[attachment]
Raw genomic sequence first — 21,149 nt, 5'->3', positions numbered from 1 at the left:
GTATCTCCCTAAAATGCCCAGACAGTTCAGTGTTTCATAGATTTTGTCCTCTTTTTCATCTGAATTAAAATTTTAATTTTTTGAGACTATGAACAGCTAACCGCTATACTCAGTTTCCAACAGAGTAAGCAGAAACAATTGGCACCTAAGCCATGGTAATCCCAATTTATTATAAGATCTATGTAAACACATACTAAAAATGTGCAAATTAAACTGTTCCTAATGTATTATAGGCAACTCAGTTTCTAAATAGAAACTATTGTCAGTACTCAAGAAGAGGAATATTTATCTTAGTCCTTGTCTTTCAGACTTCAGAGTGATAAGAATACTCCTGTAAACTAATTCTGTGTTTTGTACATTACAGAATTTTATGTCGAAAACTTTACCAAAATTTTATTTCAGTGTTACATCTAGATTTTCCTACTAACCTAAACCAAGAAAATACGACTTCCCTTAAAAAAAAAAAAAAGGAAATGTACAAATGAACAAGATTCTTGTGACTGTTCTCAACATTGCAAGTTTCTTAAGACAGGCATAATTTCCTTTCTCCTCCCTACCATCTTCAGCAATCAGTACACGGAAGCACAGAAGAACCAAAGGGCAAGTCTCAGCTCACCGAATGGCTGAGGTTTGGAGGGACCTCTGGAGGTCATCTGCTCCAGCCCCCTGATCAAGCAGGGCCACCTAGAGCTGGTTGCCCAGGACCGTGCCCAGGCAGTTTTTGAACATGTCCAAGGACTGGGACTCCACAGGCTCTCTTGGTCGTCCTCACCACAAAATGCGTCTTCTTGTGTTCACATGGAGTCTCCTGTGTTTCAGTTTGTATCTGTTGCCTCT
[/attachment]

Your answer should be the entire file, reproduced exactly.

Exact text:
Raw genomic sequence first — 21,149 nt, 5'->3', positions numbered from 1 at the left:
GTATCTCCCTAAAATGCCCAGACAGTTCAGTGTTTCATAGATTTTGTCCTCTTTTTCATCTGAATTAAAATTTTAATTTTTTGAGACTATGAACAGCTAACCGCTATACTCAGTTTCCAACAGAGTAAGCAGAAACAATTGGCACCTAAGCCATGGTAATCCCAATTTATTATAAGATCTATGTAAACACATACTAAAAATGTGCAAATTAAACTGTTCCTAATGTATTATAGGCAACTCAGTTTCTAAATAGAAACTATTGTCAGTACTCAAGAAGAGGAATATTTATCTTAGTCCTTGTCTTTCAGACTTCAGAGTGATAAGAATACTCCTGTAAACTAATTCTGTGTTTTGTACATTACAGAATTTTATGTCGAAAACTTTACCAAAATTTTATTTCAGTGTTACATCTAGATTTTCCTACTAACCTAAACCAAGAAAATACGACTTCCCTTAAAAAAAAAAAAAAGGAAATGTACAAATGAACAAGATTCTTGTGACTGTTCTCAACATTGCAAGTTTCTTAAGACAGGCATAATTTCCTTTCTCCTCCCTACCATCTTCAGCAATCAGTACACGGAAGCACAGAAGAACCAAAGGGCAAGTCTCAGCTCACCGAATGGCTGAGGTTTGGAGGGACCTCTGGAGGTCATCTGCTCCAGCCCCCTGATCAAGCAGGGCCACCTAGAGCTGGTTGCCCAGGACCGTGCCCAGGCAGTTTTTGAACATGTCCAAGGACTGGGACTCCACAGGCTCTCTTGGTCGTCCTCACCACAAAATGCGTCTTCTTGTGTTCACATGGAGTCTCCTGTGTTTCAGTTTGTATCTGTTGCCTCT